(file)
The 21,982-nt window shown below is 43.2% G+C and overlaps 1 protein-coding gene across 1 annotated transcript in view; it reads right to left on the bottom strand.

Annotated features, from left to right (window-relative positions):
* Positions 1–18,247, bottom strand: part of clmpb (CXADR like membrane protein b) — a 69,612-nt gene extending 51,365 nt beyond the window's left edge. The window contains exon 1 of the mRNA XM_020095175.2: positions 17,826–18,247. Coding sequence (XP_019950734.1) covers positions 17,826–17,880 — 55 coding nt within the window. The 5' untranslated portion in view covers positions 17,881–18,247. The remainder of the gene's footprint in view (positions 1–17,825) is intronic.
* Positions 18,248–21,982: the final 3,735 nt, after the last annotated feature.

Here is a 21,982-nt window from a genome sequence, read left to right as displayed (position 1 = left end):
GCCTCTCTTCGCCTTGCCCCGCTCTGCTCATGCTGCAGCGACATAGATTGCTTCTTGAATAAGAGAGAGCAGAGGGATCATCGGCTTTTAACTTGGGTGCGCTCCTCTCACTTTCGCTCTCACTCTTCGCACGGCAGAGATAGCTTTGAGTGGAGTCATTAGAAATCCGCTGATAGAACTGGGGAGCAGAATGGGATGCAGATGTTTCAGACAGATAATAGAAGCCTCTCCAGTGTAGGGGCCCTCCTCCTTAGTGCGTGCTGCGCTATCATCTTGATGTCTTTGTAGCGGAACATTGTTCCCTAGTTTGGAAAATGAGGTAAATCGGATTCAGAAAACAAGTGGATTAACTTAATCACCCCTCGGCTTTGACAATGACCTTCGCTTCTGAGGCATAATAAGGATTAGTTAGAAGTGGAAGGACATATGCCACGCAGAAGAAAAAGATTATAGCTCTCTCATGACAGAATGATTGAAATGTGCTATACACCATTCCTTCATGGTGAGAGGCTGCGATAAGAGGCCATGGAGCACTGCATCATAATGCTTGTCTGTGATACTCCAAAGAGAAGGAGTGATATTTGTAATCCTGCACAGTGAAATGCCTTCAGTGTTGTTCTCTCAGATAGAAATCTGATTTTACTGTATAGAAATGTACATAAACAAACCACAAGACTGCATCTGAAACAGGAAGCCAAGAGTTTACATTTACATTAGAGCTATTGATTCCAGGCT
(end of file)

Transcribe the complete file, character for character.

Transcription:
The 21,982-nt window shown below is 43.2% G+C and overlaps 1 protein-coding gene across 1 annotated transcript in view; it reads right to left on the bottom strand.

Annotated features, from left to right (window-relative positions):
* Positions 1–18,247, bottom strand: part of clmpb (CXADR like membrane protein b) — a 69,612-nt gene extending 51,365 nt beyond the window's left edge. The window contains exon 1 of the mRNA XM_020095175.2: positions 17,826–18,247. Coding sequence (XP_019950734.1) covers positions 17,826–17,880 — 55 coding nt within the window. The 5' untranslated portion in view covers positions 17,881–18,247. The remainder of the gene's footprint in view (positions 1–17,825) is intronic.
* Positions 18,248–21,982: the final 3,735 nt, after the last annotated feature.

Here is a 21,982-nt window from a genome sequence, read left to right as displayed (position 1 = left end):
GCCTCTCTTCGCCTTGCCCCGCTCTGCTCATGCTGCAGCGACATAGATTGCTTCTTGAATAAGAGAGAGCAGAGGGATCATCGGCTTTTAACTTGGGTGCGCTCCTCTCACTTTCGCTCTCACTCTTCGCACGGCAGAGATAGCTTTGAGTGGAGTCATTAGAAATCCGCTGATAGAACTGGGGAGCAGAATGGGATGCAGATGTTTCAGACAGATAATAGAAGCCTCTCCAGTGTAGGGGCCCTCCTCCTTAGTGCGTGCTGCGCTATCATCTTGATGTCTTTGTAGCGGAACATTGTTCCCTAGTTTGGAAAATGAGGTAAATCGGATTCAGAAAACAAGTGGATTAACTTAATCACCCCTCGGCTTTGACAATGACCTTCGCTTCTGAGGCATAATAAGGATTAGTTAGAAGTGGAAGGACATATGCCACGCAGAAGAAAAAGATTATAGCTCTCTCATGACAGAATGATTGAAATGTGCTATACACCATTCCTTCATGGTGAGAGGCTGCGATAAGAGGCCATGGAGCACTGCATCATAATGCTTGTCTGTGATACTCCAAAGAGAAGGAGTGATATTTGTAATCCTGCACAGTGAAATGCCTTCAGTGTTGTTCTCTCAGATAGAAATCTGATTTTACTGTATAGAAATGTACATAAACAAACCACAAGACTGCATCTGAAACAGGAAGCCAAGAGTTTACATTTACATTAGAGCTATTGATTCCAGGCT